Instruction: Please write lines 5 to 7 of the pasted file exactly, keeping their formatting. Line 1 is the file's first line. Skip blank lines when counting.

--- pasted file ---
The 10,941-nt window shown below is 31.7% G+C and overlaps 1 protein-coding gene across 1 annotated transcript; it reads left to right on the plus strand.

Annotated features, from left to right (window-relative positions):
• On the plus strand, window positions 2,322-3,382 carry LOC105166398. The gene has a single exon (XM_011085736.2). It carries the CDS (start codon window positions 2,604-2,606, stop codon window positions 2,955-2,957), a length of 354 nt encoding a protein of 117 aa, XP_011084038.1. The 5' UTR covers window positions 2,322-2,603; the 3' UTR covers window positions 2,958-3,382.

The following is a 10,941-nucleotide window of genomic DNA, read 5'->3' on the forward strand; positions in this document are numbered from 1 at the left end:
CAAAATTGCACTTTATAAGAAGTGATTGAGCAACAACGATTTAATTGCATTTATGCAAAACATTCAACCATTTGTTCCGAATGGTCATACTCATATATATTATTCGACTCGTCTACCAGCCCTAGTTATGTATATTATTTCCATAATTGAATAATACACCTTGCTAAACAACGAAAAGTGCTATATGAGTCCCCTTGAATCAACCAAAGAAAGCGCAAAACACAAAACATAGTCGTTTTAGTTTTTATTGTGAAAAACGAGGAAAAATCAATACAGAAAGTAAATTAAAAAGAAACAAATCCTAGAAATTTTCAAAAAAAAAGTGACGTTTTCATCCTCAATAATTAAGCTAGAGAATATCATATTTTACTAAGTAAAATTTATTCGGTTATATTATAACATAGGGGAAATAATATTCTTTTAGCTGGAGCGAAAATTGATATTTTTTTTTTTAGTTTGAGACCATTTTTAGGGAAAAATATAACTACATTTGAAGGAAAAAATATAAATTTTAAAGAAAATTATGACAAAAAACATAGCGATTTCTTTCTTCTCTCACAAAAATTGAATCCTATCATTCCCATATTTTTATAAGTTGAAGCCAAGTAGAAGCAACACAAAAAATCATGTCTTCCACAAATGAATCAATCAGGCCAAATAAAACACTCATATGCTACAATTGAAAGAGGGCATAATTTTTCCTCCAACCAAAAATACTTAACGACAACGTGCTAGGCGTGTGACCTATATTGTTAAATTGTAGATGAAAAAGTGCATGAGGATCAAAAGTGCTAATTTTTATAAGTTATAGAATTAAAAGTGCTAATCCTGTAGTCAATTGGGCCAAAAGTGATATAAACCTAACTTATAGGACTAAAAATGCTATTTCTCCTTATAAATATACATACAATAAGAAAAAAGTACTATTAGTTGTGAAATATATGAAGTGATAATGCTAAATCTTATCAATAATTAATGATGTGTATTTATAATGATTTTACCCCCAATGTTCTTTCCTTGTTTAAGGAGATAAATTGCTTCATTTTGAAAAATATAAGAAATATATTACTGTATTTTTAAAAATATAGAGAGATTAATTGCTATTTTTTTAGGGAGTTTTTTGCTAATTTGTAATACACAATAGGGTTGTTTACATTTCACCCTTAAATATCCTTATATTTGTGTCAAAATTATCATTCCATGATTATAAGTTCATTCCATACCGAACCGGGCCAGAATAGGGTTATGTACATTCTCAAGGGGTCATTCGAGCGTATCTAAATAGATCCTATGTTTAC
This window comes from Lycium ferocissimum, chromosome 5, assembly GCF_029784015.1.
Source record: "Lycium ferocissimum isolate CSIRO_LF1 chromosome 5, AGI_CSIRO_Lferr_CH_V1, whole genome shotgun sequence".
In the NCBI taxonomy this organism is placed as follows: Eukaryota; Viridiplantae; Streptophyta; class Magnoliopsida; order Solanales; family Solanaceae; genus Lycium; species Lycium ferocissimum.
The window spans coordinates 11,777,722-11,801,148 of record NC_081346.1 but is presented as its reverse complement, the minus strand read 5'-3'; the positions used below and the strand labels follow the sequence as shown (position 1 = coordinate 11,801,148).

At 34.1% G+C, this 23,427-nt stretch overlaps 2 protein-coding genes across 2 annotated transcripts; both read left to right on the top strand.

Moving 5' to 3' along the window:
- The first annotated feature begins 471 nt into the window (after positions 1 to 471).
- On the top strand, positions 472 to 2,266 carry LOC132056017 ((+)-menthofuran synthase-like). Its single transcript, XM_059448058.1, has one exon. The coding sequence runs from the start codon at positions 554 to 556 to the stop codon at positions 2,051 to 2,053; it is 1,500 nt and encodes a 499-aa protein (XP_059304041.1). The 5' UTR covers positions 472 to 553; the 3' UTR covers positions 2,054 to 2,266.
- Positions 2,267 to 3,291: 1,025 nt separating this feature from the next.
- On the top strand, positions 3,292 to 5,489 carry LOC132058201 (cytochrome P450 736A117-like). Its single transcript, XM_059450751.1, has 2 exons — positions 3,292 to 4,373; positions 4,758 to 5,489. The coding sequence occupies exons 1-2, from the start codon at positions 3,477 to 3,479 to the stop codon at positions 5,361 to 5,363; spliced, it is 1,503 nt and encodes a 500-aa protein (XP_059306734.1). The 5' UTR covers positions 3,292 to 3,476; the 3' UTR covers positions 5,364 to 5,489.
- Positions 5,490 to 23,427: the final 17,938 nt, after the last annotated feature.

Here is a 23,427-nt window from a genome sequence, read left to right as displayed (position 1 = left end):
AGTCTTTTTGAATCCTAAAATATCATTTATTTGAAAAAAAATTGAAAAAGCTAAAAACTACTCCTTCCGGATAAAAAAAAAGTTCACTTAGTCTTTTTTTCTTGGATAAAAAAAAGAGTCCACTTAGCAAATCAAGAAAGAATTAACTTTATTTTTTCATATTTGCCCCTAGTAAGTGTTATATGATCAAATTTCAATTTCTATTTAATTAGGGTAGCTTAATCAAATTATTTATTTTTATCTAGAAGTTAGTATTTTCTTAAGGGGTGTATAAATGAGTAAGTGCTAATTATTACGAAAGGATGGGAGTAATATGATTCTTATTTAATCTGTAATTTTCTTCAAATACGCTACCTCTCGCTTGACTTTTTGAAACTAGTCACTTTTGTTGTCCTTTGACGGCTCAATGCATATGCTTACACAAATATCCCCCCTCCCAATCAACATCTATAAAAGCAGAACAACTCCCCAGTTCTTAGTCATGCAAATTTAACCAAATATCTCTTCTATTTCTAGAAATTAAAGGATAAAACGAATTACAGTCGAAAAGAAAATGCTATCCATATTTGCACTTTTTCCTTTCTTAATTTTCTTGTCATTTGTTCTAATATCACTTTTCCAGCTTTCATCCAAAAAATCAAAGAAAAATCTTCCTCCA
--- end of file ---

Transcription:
CAAAATTGCACTTTATAAGAAGTGATTGAGCAACAACGATTTAATTGCATTTATGCAAAACATTCAACCATTTGTTCCGAATGGTCATACTCATATATATTATTCGACTCGTCTACCAGCCCTAGTTATGTATATTATTTCCATAATTGAATAATACACCTTGCTAAACAACGAAAAGTGCTATATGAGTCCCCTTGAATCAACCAAAGAAAGCGCAAAACACAAAACATAGTCGTTTTAGTTTTTATTGTGAAAAACGAGGAAAAATCAATACAGAAAGTAAATTAAAAAGAAACAAATCCTAGAAATTTTCAAAAAAAAAGTGACGTTTTCATCCTCAATAATTAAGCTAGAGAATATCATATTTTACTAAGTAAAATTTATTCGGTTATATTATAACATAGGGGAAATAATATTCTTTTAGCTGGAGCGAAAATTGATATTTTTTTTTTTAGTTTGAGACCATTTTTAGGGAAAAATATAACTACATTTGAAGGAAAAAATATAAATTTTAAAGAAAATTATGACAAAAAACATAGCGATTTCTTTCTTCTCTCACAAAAATTGAATCCTATCATTCCCATATTTTTATAAGTTGAAGCCAAGTAGAAGCAACACAAAAAATCATGTCTTCCACAAATGAATCAATCAGGCCAAATAAAACACTCATATGCTACAATTGAAAGAGGGCATAATTTTTCCTCCAACCAAAAATACTTAACGACAACGTGCTAGGCGTGTGACCTATATTGTTAAATTGTAGATGAAAAAGTGCATGAGGATCAAAAGTGCTAATTTTTATAAGTTATAGAATTAAAAGTGCTAATCCTGTAGTCAATTGGGCCAAAAGTGATATAAACCTAACTTATAGGACTAAAAATGCTATTTCTCCTTATAAATATACATACAATAAGAAAAAAGTACTATTAGTTGTGAAATATATGAAGTGATAATGCTAAATCTTATCAATAATTAATGATGTGTATTTATAATGATTTTACCCCCAATGTTCTTTCCTTGTTTAAGGAGATAAATTGCTTCATTTTGAAAAATATAAGAAATATATTACTGTATTTTTAAAAATATAGAGAGATTAATTGCTATTTTTTTAGGGAGTTTTTTGCTAATTTGTAATACACAATAGGGTTGTTTACATTTCACCCTTAAATATCCTTATATTTGTGTCAAAATTATCATTCCATGATTATAAGTTCATTCCATACCGAACCGGGCCAGAATAGGGTTATGTACATTCTCAAGGGGTCATTCGAGCGTATCTAAATAGATCCTATGTTTAC
This window comes from Lycium ferocissimum, chromosome 5, assembly GCF_029784015.1.
Source record: "Lycium ferocissimum isolate CSIRO_LF1 chromosome 5, AGI_CSIRO_Lferr_CH_V1, whole genome shotgun sequence".